Recommended Books




Recommended Books About Elephants and Animal/Human Co-Existance:
 
The Elephant’s Secret Sense: The Hidden Life of the Wild Herds of Africa
—Caitlin O’Connell

While observing a family of elephants in the wild, Caitlin O’Connell noticed a peculiar listening behavior—the matriarch lifted her foot and scanned the horizon, causing the other elephants to follow suit, as if they could “hear” the ground. The Elephant’s Secret Sense is O’Connell’s account of her groundbreaking research into seismic listening and communication, chronicling the extraordinary social lives of elephants over the course of fourteen years in the Namibian wilderness.

This compelling odyssey of scientific discovery is also a frank account of fieldwork in a poverty-stricken, war-ravaged country. In her attempts to study an elephant community, O’Connell encounters corrupt government bureaucrats, deadly lions and rhinos, poachers, farmers fighting for arable land, and profoundly ineffective approaches to wildlife conservation. The Elephant’s Secret Sense is ultimately a story of intellectual courage in the face of seemingly insurmountable obstacles.

The Secret Elephants
—Gareth Patterson

The elephants of the Knysna forest have long been the subject of mystery and conjecture. Over the years they have taken on an almost mythical quality, with many doubting whether they existed at all. In 1994 the local forestry department maintained that there was only one surviving Knysna elephant, the seldom seen female known as The Matriarch. The Knysna elephant was thus described as ‘functionally extinct’. This was the official stance until September 2000 when forest guard Wilfred Oraai encountered and photographed a young bull from a distance of some thirty metres. The question arose: who was its mother? And, indeed, who was its father? In 2001 Gareth Patterson began an independent study of the Knysna elephant. For the next seven years he covered thousands of kilometres on foot, following ancient elephant paths through the dense Afromontane forest and the surrounding mountain fynbos. He found abundant signs to suggest that, far from dying out, the Knysna elephants are, quietly and secretly, holding their own. Patterson’s fieldwork, and his DNA research in collaboration with conservation geneticist Lori Eggert, established that at least five young females exist, lending support to Patterson’s growing evidence that the Knysna forest and its surroundings are home to a small herd of young elephants. The Secret Elephants is the story of these remarkable animals that fought their way back from the brink of extinction without any help from humankind.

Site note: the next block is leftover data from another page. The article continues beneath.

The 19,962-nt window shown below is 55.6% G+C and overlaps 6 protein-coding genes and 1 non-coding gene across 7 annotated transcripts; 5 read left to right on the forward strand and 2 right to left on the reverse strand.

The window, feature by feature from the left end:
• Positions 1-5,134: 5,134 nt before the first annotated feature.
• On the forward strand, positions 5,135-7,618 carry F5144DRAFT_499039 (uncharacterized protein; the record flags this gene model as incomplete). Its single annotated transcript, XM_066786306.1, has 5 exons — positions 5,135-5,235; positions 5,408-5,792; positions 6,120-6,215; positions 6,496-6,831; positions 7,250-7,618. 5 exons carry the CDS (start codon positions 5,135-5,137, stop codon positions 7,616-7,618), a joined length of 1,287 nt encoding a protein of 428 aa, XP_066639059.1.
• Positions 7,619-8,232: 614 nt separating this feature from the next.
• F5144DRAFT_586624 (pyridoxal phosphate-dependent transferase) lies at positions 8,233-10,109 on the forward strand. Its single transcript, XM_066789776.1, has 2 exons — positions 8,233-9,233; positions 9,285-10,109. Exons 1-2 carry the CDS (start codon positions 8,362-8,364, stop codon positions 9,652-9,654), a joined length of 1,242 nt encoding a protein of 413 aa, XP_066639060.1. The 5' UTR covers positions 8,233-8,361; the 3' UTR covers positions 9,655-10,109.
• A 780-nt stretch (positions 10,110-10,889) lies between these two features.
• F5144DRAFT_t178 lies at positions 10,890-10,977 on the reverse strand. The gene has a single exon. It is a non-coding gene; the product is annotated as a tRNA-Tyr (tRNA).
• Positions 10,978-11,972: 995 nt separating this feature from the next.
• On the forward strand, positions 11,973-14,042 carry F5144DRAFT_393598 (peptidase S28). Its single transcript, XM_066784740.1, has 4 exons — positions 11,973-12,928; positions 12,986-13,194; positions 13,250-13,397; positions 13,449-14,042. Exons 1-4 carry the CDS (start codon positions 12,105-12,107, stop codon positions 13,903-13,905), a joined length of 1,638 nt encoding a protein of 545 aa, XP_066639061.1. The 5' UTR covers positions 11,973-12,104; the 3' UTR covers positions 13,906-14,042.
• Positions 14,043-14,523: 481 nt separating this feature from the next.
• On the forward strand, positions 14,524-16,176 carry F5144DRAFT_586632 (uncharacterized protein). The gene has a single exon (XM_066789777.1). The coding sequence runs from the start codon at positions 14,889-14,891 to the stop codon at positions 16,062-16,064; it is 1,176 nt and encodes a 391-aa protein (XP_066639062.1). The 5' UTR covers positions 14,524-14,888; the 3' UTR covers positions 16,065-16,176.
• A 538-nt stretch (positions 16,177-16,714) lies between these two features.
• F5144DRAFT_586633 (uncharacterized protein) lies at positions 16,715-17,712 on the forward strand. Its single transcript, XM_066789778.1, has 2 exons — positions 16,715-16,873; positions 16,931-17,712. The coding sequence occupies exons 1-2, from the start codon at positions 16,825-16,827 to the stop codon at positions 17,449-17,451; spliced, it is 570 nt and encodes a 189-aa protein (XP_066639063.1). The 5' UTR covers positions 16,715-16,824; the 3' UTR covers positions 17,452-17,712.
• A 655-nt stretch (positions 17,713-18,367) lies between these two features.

The Elephant Whisperer
—Lawrence Anthony

It had been nearly a century since elephants had lived in Zulu – land, South Africa, where Lawrence Anthony founded his wildlife reserve. Yet one day a surprise phone call changed all that. A troubled, unpredictable herd needed a new home. In order to save their lives, Lawrence took them in. And in the years that followed he has become a part of their family. “The Elephant Whisperer “is a heartwarming, exciting, funny, and sometimes sad account of his experiences with these huge yet sympathetic creatures. He tells of hair-raising fights with poachers, of elephants as surprise dinner guests, of raising a baby elephant in his home, and other incredible stories that will amaze animal-lovers everywhere.

It had been nearly a century since elephants had lived in Zulu – land, South Africa, where Lawrence Anthony founded his wildlife reserve. Yet one day a surprise phone call changed all that. A troubled, unpredictable herd needed a new home. In order to save their lives, Lawrence took them in. And in the years that followed he has become a part of their family. The Elephant Whisperer is a heartwarming, exciting, funny, and sometimes sad account of his experiences with these huge yet sympathetic creatures. He tells of hair-raising fights with poachers, of elephants as surprise dinner guests, of raising a baby elephant in his home, and other incredible stories that will amaze animal-lovers everywhere.